A pattern I have noticed: the drivers who honk the most at cyclists are the ones who have the largest vehicles. Based on my anecdotal counting (highly inaccurate, probably exaggerated, but captures the effect), 1 in 15 pickup truck drivers will honk at me for cycling on the road in Quincy, and will shout out their window that I should ride on the sidewalk, followed by a gas pedal run right after. Supremely insecure ignoramus is the name I would give them.
Usually, out of pure frustration, I just give them the metaphorical finger back by ignoring them. Based on my memory from my driving exam, I vaguely remembered a few pointers about the rules of the road pertaining to cyclist-motorist interactions. I decided to check them out.
From the Massachusetts government website, the rules of the road document Chapter 4 (page 108), a selection of rules pertaining to the cyclist-driver interactions and cyclist road usage.
As a cyclist:
As a motorist:
Turns out, I was not wrong about riding on the road!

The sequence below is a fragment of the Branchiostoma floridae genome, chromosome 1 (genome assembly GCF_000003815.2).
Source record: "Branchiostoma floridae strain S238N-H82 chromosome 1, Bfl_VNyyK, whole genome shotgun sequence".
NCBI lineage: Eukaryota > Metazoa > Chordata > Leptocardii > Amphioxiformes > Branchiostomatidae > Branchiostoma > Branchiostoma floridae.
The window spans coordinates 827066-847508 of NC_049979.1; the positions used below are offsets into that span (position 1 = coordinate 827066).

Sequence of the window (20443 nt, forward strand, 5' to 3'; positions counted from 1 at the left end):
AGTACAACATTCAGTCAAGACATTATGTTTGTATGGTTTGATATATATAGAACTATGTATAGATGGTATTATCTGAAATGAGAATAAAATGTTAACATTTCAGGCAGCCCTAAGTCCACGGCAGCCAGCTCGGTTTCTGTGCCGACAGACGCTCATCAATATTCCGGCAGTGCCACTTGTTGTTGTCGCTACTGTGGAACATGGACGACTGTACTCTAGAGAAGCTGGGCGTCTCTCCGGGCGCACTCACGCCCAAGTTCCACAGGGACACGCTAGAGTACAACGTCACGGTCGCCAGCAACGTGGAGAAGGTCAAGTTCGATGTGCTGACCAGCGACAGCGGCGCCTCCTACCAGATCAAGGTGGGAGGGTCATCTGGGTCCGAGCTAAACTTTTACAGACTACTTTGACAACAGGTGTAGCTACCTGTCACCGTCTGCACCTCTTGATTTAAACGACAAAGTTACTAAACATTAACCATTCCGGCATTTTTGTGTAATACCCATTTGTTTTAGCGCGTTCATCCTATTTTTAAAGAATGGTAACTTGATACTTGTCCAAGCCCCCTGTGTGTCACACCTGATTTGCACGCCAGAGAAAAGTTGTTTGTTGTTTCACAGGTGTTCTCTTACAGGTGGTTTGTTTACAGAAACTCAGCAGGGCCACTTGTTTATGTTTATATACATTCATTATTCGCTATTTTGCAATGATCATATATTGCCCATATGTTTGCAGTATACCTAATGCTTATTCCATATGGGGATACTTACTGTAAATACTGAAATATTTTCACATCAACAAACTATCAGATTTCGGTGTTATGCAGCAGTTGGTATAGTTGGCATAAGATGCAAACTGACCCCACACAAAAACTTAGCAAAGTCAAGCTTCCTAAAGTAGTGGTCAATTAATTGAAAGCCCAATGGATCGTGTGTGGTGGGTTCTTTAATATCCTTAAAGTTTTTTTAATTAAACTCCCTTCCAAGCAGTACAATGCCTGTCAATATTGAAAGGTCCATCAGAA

So there, according to Massachusetts’ government-endorsed rules of the road, as a cyclist, I am entitled to use the entire lane whenever I see fit, even in the presence of a bike lane, and am under zero obligation to use the sidewalk simply for a motorist’s convenience. I choose to ride on the right side just to make things easier for drivers (and as an occasional driver myself, I much appreciate it when cyclists do so; the Golden Rule is pretty good here). But where the rules are quite clear, I definitely do not appreciate being honked and shouted at for riding on a road that I am rightfully allowed to use.
To be clear, I’m already thankful it’s only about 1 in 15 pickup-truck drivers and about 1 in 50 regular drivers who honk at me.